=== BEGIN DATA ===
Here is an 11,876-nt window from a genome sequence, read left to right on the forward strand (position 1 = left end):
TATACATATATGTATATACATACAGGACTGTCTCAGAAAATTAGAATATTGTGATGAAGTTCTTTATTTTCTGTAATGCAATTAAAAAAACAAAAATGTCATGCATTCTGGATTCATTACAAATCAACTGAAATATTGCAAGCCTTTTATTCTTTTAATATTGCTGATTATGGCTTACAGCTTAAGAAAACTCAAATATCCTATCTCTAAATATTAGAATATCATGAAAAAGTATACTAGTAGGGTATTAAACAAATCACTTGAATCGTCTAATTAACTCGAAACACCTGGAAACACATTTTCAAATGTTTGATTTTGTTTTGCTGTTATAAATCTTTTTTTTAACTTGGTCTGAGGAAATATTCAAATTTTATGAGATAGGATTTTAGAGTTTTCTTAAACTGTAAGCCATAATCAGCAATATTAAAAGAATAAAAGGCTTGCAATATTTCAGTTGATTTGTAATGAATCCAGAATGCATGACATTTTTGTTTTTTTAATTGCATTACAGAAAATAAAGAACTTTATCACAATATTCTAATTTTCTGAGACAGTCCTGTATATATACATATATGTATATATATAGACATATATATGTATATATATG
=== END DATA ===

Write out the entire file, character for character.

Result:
Here is an 11,876-nt window from a genome sequence, read left to right on the forward strand (position 1 = left end):
TATACATATATGTATATACATACAGGACTGTCTCAGAAAATTAGAATATTGTGATGAAGTTCTTTATTTTCTGTAATGCAATTAAAAAAACAAAAATGTCATGCATTCTGGATTCATTACAAATCAACTGAAATATTGCAAGCCTTTTATTCTTTTAATATTGCTGATTATGGCTTACAGCTTAAGAAAACTCAAATATCCTATCTCTAAATATTAGAATATCATGAAAAAGTATACTAGTAGGGTATTAAACAAATCACTTGAATCGTCTAATTAACTCGAAACACCTGGAAACACATTTTCAAATGTTTGATTTTGTTTTGCTGTTATAAATCTTTTTTTTAACTTGGTCTGAGGAAATATTCAAATTTTATGAGATAGGATTTTAGAGTTTTCTTAAACTGTAAGCCATAATCAGCAATATTAAAAGAATAAAAGGCTTGCAATATTTCAGTTGATTTGTAATGAATCCAGAATGCATGACATTTTTGTTTTTTTAATTGCATTACAGAAAATAAAGAACTTTATCACAATATTCTAATTTTCTGAGACAGTCCTGTATATATACATATATGTATATATATAGACATATATATGTATATATATG